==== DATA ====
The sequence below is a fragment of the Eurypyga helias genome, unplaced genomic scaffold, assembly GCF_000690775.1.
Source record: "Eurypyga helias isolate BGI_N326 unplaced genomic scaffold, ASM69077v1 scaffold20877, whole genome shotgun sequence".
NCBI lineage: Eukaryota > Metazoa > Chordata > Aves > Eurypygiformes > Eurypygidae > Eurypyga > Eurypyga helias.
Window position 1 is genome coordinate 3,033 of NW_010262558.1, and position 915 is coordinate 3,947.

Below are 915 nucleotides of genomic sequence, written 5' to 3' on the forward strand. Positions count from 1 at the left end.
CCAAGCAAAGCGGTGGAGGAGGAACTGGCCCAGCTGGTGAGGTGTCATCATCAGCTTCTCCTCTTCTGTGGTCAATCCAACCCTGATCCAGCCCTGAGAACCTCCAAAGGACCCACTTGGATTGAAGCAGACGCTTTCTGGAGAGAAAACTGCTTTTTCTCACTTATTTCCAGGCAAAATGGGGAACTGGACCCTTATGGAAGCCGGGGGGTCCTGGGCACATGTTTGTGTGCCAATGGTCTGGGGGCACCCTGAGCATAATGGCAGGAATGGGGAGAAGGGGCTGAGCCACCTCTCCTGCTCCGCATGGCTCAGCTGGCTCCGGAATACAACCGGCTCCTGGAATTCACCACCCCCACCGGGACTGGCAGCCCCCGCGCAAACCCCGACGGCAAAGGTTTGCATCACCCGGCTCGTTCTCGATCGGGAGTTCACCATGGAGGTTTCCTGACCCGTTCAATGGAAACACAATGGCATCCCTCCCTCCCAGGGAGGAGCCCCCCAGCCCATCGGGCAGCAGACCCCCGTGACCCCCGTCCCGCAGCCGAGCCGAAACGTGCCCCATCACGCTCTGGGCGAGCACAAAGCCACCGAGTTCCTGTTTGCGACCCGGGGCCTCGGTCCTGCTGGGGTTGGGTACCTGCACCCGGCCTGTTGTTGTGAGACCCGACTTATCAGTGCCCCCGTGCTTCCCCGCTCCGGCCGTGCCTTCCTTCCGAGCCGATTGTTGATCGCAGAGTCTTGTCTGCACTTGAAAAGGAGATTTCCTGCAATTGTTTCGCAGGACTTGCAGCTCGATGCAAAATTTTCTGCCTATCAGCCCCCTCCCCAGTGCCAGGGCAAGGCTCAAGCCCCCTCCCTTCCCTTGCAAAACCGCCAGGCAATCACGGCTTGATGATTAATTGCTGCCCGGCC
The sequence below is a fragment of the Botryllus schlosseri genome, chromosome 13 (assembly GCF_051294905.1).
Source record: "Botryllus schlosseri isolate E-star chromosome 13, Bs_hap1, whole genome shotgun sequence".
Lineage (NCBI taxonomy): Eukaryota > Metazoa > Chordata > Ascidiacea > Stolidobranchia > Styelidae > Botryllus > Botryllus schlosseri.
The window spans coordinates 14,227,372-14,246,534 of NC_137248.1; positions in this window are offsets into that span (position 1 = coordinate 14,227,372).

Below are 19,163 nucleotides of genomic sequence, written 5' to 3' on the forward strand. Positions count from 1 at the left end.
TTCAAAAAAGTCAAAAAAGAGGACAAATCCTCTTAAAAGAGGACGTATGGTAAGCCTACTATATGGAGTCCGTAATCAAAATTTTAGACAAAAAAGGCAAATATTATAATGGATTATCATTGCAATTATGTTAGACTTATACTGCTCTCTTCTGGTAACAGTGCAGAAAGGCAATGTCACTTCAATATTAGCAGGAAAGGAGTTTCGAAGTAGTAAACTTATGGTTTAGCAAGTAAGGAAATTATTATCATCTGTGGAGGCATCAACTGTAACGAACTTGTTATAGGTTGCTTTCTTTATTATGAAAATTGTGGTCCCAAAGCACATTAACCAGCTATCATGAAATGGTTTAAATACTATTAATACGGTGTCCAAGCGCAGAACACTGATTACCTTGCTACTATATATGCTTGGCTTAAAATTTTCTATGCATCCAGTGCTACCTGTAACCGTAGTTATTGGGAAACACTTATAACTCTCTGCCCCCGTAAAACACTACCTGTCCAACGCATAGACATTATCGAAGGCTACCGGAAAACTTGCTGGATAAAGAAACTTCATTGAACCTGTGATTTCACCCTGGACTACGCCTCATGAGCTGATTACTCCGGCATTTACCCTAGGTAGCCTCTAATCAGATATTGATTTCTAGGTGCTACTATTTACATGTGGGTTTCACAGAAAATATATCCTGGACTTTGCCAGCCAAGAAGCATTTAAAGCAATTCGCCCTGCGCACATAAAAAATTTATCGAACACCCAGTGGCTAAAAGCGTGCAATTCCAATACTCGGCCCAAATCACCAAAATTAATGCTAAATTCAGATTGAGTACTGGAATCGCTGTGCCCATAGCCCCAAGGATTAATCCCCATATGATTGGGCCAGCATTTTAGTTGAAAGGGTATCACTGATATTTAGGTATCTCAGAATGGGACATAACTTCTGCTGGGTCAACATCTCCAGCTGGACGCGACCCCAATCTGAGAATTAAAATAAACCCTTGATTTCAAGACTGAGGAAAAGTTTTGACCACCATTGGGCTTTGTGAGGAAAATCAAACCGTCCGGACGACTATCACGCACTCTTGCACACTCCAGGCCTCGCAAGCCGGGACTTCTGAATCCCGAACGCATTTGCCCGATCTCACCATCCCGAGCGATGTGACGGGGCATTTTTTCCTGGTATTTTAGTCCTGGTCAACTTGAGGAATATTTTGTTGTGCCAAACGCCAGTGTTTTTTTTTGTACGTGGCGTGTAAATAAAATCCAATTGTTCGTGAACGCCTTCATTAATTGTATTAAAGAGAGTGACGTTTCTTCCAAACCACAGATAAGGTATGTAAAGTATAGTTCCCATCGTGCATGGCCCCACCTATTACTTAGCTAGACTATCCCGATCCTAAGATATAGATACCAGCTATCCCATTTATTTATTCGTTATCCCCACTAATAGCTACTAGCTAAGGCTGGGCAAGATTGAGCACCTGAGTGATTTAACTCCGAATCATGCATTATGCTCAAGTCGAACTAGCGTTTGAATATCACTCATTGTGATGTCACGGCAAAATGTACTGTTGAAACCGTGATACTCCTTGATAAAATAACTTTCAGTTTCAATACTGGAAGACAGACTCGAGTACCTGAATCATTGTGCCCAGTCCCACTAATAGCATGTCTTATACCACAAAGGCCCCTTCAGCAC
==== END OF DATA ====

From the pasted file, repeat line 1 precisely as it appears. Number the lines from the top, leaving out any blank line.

The sequence below is a fragment of the Eurypyga helias genome, unplaced genomic scaffold, assembly GCF_000690775.1.